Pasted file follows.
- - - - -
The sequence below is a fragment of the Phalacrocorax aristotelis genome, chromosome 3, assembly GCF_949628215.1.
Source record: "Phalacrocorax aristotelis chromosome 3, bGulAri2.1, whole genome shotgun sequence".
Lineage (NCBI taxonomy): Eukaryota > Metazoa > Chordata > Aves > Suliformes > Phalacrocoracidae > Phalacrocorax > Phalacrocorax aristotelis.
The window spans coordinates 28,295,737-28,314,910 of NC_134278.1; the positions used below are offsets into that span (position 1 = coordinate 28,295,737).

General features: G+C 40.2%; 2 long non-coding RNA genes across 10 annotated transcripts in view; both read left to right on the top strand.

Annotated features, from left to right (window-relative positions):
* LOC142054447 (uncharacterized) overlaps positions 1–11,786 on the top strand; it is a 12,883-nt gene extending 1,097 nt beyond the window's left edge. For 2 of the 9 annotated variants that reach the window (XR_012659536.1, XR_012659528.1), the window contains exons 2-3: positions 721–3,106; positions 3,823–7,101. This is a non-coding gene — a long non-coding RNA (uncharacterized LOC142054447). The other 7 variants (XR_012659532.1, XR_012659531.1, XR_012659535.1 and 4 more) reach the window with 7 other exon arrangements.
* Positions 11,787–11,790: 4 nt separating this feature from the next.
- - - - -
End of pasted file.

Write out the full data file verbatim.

The sequence below is a fragment of the Phalacrocorax aristotelis genome, chromosome 3, assembly GCF_949628215.1.
Source record: "Phalacrocorax aristotelis chromosome 3, bGulAri2.1, whole genome shotgun sequence".
Lineage (NCBI taxonomy): Eukaryota > Metazoa > Chordata > Aves > Suliformes > Phalacrocoracidae > Phalacrocorax > Phalacrocorax aristotelis.
The window spans coordinates 28,295,737-28,314,910 of NC_134278.1; the positions used below are offsets into that span (position 1 = coordinate 28,295,737).

General features: G+C 40.2%; 2 long non-coding RNA genes across 10 annotated transcripts in view; both read left to right on the top strand.

Annotated features, from left to right (window-relative positions):
* LOC142054447 (uncharacterized) overlaps positions 1–11,786 on the top strand; it is a 12,883-nt gene extending 1,097 nt beyond the window's left edge. For 2 of the 9 annotated variants that reach the window (XR_012659536.1, XR_012659528.1), the window contains exons 2-3: positions 721–3,106; positions 3,823–7,101. This is a non-coding gene — a long non-coding RNA (uncharacterized LOC142054447). The other 7 variants (XR_012659532.1, XR_012659531.1, XR_012659535.1 and 4 more) reach the window with 7 other exon arrangements.
* Positions 11,787–11,790: 4 nt separating this feature from the next.